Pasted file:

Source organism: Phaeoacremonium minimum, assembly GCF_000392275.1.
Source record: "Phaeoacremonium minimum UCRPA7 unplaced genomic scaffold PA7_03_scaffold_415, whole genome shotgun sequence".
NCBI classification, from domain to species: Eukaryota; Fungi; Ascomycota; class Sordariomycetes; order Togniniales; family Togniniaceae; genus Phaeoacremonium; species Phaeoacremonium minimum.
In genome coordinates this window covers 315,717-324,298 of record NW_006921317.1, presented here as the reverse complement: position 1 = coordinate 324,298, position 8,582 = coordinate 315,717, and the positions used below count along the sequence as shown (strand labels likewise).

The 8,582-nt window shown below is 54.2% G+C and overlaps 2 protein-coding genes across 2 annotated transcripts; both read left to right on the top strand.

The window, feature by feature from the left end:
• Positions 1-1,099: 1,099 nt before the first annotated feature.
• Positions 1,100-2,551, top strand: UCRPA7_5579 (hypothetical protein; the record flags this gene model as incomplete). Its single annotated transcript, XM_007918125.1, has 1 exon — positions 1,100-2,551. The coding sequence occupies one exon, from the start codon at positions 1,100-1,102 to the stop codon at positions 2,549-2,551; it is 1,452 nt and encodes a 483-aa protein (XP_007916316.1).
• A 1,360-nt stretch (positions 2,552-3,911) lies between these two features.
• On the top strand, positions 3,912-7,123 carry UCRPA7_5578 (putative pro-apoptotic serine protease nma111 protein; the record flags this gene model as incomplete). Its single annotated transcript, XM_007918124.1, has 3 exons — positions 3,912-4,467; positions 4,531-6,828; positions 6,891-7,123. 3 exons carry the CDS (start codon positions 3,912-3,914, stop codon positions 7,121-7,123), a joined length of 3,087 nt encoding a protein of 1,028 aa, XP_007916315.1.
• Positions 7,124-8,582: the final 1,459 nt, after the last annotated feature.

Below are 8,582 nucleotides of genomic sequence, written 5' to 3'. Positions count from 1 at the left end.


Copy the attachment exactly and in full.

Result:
Source organism: Phaeoacremonium minimum, assembly GCF_000392275.1.
Source record: "Phaeoacremonium minimum UCRPA7 unplaced genomic scaffold PA7_03_scaffold_415, whole genome shotgun sequence".
NCBI classification, from domain to species: Eukaryota; Fungi; Ascomycota; class Sordariomycetes; order Togniniales; family Togniniaceae; genus Phaeoacremonium; species Phaeoacremonium minimum.
In genome coordinates this window covers 315,717-324,298 of record NW_006921317.1, presented here as the reverse complement: position 1 = coordinate 324,298, position 8,582 = coordinate 315,717, and the positions used below count along the sequence as shown (strand labels likewise).

The 8,582-nt window shown below is 54.2% G+C and overlaps 2 protein-coding genes across 2 annotated transcripts; both read left to right on the top strand.

The window, feature by feature from the left end:
• Positions 1-1,099: 1,099 nt before the first annotated feature.
• Positions 1,100-2,551, top strand: UCRPA7_5579 (hypothetical protein; the record flags this gene model as incomplete). Its single annotated transcript, XM_007918125.1, has 1 exon — positions 1,100-2,551. The coding sequence occupies one exon, from the start codon at positions 1,100-1,102 to the stop codon at positions 2,549-2,551; it is 1,452 nt and encodes a 483-aa protein (XP_007916316.1).
• A 1,360-nt stretch (positions 2,552-3,911) lies between these two features.
• On the top strand, positions 3,912-7,123 carry UCRPA7_5578 (putative pro-apoptotic serine protease nma111 protein; the record flags this gene model as incomplete). Its single annotated transcript, XM_007918124.1, has 3 exons — positions 3,912-4,467; positions 4,531-6,828; positions 6,891-7,123. 3 exons carry the CDS (start codon positions 3,912-3,914, stop codon positions 7,121-7,123), a joined length of 3,087 nt encoding a protein of 1,028 aa, XP_007916315.1.
• Positions 7,124-8,582: the final 1,459 nt, after the last annotated feature.

Below are 8,582 nucleotides of genomic sequence, written 5' to 3'. Positions count from 1 at the left end.